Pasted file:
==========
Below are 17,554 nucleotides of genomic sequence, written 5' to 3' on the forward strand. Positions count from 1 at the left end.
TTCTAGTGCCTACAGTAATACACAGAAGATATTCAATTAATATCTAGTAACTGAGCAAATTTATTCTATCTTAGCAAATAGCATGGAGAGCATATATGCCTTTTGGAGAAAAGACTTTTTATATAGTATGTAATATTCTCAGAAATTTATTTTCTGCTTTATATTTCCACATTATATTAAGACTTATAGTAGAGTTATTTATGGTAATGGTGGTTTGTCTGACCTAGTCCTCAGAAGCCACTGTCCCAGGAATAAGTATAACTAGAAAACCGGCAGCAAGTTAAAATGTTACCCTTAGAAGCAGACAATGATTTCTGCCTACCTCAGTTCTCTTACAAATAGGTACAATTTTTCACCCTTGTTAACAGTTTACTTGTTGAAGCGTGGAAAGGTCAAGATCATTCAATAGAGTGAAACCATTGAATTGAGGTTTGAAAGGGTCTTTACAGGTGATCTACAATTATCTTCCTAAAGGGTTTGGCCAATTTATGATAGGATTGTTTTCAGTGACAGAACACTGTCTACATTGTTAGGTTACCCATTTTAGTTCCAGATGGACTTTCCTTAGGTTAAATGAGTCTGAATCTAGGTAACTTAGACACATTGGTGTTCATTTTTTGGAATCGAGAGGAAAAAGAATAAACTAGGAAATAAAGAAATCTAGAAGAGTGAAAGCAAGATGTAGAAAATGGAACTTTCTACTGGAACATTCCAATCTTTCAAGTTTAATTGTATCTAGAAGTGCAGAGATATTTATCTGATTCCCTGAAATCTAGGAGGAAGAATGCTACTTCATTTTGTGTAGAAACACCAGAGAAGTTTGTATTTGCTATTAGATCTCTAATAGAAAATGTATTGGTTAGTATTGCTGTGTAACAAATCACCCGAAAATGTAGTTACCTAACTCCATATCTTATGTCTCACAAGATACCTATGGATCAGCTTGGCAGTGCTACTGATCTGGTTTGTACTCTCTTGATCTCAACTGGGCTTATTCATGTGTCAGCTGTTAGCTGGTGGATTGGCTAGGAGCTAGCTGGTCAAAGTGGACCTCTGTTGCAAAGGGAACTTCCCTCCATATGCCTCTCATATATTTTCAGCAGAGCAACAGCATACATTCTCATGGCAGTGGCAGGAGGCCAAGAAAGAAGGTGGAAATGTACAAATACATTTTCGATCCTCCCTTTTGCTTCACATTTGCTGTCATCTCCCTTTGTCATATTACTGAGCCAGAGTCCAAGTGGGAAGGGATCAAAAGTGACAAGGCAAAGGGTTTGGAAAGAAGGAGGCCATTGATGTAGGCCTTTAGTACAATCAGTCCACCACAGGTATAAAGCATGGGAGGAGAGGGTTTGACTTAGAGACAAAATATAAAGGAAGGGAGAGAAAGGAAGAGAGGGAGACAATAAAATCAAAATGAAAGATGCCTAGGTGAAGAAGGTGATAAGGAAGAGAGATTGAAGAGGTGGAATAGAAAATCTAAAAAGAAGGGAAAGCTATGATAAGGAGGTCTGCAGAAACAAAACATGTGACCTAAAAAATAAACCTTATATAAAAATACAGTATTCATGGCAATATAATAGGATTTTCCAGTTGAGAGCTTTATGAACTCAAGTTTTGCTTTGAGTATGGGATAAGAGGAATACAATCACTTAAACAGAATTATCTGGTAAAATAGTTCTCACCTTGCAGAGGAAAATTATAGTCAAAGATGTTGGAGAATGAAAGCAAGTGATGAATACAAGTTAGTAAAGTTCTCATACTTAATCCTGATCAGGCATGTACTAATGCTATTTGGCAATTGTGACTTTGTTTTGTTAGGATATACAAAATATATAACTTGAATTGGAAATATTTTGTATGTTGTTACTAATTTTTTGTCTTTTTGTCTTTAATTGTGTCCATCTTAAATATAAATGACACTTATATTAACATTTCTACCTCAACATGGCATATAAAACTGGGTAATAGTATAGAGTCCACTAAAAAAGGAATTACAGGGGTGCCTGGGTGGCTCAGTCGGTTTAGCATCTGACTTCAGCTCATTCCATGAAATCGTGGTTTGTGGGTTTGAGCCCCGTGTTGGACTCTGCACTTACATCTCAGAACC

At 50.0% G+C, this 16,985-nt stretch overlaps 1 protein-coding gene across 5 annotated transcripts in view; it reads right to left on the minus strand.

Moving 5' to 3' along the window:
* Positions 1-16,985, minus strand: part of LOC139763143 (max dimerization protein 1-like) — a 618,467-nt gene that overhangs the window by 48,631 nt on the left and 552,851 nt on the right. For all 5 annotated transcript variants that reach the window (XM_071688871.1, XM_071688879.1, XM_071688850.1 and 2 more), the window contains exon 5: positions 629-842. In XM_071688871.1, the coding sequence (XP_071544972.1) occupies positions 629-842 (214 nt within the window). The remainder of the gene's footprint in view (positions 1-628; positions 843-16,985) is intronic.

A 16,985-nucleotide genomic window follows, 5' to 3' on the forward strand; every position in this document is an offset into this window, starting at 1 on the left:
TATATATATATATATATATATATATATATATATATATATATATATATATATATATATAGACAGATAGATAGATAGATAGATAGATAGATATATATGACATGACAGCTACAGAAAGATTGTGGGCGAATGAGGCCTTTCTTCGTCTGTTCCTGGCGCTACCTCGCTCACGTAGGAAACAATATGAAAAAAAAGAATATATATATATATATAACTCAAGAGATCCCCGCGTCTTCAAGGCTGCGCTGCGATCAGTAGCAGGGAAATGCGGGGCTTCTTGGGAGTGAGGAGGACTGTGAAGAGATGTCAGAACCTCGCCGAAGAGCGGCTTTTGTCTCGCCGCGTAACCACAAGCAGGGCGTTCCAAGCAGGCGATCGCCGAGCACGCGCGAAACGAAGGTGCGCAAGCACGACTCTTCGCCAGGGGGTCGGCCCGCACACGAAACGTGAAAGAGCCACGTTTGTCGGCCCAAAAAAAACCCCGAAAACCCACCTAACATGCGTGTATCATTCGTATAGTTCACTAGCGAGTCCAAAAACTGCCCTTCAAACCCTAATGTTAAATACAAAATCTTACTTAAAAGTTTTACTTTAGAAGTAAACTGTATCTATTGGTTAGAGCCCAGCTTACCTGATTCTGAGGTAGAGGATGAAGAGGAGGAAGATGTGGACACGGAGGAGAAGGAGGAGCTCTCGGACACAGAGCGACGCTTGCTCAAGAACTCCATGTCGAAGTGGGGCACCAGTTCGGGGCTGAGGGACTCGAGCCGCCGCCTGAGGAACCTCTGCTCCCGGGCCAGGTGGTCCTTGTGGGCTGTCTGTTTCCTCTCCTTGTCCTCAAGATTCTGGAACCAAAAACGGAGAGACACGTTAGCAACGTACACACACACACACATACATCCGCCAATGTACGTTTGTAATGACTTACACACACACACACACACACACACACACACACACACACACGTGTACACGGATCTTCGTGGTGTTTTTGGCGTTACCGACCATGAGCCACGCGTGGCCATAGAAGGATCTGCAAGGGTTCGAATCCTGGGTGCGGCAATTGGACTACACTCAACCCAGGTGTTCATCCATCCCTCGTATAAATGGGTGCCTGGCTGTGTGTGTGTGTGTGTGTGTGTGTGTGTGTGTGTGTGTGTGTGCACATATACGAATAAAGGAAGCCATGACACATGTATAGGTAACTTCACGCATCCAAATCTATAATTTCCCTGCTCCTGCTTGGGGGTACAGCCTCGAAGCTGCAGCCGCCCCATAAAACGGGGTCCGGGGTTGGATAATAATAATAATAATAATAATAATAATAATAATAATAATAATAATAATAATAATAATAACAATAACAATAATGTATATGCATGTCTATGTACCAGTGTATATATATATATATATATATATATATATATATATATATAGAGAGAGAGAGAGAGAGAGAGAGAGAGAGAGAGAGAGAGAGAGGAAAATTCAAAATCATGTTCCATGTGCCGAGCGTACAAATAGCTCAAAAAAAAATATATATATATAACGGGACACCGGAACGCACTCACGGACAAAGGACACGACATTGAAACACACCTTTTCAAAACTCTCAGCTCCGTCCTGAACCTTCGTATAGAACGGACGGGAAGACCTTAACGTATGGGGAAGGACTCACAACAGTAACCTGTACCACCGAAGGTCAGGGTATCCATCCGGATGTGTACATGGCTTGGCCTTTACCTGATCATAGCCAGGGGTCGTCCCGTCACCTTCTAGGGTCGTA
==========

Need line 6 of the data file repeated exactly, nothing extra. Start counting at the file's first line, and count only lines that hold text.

A 16,985-nucleotide genomic window follows, 5' to 3' on the forward strand; every position in this document is an offset into this window, starting at 1 on the left: